“Today, I unveil my pledge to America to fire Mitch McConnell,” Brooks said in an advertisement released by his campaign.
“If elected to the Senate, I will not vote for Mitch McConnell for leader, and I will do everything in my power to ensure that Republicans choose a conservative to be leader,” he said. “America can’t afford a Senate leader who is a weak-kneed, debt junkie, open-border RINO Republican, and who, worse yet, sells out America for special interest group cash.”
RINO stands for Republican in name only.
McConnell’s office did not respond to requests for comment.
Several other Republican candidates, including former Missouri Gov. Eric Greitens and Kelly Tshibaka, a former Alaska administration commissioner, have previously pledged not to support McConnell for another term as the top GOP senator.
Greitens has taken issue with McConnell’s actions following the Jan. 6, 2021, breach of the U.S. Capitol, claiming the senator tried to “stab President [Donald] Trump in the back.”
Tshibaka said McConnell “has repeatedly bailed out Joe Biden” on key issues by not marshaling enough Republicans to block Democrats in the evenly divided Senate.
“As an example, after rescuing Biden with the last debt ceiling increase, McConnell said he would never do it again. But he just did, and he had Lisa Murkowski’s help in doing so,” she said on Steve Bannon’s show in late 2021.
Greitens is vying for a seat that will open up with the retirement of Sen. Roy Blunt (R-Mo.), a McConnell ally, while Tshibaka is challenging Sen. Lisa Murkowski (R-Alaska), another McConnell backer.
McConnell has been the top Republican in the Senate since 2007.
Brooks’ ad came shortly after Trump said he was “disappointed” with remarks Brooks made on the 2020 election during a recent rally. Trump said he was open to shifting his endorsement from Brooks.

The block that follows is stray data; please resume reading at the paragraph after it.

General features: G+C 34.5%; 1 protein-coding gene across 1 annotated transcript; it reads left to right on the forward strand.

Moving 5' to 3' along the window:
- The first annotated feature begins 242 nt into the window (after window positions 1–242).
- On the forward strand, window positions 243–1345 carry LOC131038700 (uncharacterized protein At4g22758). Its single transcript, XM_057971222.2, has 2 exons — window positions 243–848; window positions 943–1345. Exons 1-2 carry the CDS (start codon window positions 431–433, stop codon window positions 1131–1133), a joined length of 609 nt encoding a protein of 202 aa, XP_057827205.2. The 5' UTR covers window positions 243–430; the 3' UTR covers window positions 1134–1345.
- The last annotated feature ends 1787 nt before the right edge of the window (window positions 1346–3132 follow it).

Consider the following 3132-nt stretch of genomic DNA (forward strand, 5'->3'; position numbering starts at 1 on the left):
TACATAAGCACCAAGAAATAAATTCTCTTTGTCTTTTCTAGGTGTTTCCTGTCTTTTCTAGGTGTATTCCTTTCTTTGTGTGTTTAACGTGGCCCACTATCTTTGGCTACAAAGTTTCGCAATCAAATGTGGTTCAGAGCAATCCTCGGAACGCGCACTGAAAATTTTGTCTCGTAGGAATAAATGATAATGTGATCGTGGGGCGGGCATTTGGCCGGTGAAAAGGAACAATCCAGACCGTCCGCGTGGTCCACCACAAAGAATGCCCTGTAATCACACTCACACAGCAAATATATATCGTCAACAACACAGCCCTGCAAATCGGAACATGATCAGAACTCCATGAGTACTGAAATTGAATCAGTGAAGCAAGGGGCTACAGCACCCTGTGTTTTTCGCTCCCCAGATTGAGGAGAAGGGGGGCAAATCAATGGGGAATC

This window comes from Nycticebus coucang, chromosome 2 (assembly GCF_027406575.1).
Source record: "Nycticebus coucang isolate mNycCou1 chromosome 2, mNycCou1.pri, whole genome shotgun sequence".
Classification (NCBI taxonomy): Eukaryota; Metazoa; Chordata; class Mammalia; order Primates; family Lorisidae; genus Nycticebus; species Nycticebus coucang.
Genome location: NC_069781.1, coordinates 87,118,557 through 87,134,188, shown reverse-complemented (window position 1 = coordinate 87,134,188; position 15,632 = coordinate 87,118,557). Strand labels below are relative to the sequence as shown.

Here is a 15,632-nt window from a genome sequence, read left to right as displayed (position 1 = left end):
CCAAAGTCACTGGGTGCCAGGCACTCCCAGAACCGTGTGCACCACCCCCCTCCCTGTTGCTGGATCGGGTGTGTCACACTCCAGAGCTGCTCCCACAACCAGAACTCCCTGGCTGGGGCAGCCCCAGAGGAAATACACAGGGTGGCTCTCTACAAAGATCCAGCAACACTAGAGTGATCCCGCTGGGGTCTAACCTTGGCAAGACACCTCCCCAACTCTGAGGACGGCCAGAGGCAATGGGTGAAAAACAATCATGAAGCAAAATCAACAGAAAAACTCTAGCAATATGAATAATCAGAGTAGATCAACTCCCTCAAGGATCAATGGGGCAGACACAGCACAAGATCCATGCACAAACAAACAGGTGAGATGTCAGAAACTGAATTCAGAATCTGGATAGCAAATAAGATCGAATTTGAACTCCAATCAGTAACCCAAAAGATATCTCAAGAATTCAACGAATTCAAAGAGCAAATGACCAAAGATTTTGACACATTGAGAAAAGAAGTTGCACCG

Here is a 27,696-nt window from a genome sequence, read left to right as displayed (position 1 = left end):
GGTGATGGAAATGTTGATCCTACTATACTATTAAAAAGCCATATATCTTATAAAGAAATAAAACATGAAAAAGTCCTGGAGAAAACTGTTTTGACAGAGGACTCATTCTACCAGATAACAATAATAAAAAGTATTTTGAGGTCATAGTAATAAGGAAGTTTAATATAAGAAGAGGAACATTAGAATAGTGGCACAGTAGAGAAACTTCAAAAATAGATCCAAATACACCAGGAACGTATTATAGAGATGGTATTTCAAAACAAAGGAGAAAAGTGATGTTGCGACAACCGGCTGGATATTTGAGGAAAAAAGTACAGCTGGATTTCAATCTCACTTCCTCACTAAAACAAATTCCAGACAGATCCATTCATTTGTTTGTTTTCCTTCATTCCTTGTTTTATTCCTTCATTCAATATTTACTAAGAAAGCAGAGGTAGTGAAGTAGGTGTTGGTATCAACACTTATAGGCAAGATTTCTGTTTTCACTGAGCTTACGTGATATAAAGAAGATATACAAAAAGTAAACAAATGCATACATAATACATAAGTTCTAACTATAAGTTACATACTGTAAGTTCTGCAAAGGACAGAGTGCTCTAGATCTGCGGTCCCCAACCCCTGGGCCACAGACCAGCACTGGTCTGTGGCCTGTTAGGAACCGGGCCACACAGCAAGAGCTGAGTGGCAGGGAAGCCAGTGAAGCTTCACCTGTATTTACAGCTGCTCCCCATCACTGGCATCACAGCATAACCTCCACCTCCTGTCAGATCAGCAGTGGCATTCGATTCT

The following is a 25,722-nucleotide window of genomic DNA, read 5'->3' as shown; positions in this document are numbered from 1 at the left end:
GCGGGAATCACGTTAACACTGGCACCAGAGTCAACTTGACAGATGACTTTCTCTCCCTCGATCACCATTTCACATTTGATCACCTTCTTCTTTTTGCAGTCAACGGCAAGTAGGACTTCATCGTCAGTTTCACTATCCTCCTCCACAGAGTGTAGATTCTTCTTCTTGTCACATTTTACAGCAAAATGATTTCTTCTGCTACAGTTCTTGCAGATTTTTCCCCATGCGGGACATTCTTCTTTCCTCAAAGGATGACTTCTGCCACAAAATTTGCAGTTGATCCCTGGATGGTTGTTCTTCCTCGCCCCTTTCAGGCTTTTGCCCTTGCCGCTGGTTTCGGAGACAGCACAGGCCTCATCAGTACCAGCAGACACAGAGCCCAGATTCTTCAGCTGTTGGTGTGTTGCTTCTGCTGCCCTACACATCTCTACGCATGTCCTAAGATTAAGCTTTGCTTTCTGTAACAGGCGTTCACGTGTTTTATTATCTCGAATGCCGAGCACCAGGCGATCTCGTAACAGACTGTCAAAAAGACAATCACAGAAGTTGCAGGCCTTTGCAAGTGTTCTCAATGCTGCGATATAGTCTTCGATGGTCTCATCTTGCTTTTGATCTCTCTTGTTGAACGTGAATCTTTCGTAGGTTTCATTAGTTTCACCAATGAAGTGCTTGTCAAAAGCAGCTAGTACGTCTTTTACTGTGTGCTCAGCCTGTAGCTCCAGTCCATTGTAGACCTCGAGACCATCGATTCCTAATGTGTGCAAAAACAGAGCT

Trump and McConnell have increasingly clashed since Jan. 6, trading barbs from afar.
With the upcoming retirement of Sen. Richard Shelby (R-Ala.), one of the two Senate seats representing Alabama is poised to open.
Brooks is one of several leading candidates, along with pilot Michael Durant and Katie Britt, former chief of staff to Shelby.
Polls indicate any of the three could emerge from the primary.
Durant’s campaign didn’t respond to a request for comment. Britt’s campaign pointed to previous remarks in which she declined to say if she’d back McConnell.
Sean Ross, a spokesman for Britt’s campaign, told The Epoch Times in an email that Brooks “has resorted to desperate gimmicks to try and win the people of Alabama’s support,” adding: “Alabamians want a Senator who will stand up for them and best defend our Christian conservative values. Mo Brooks isn’t doing well in the race because he hasn’t done that while in Congress or across his 40-year political career.”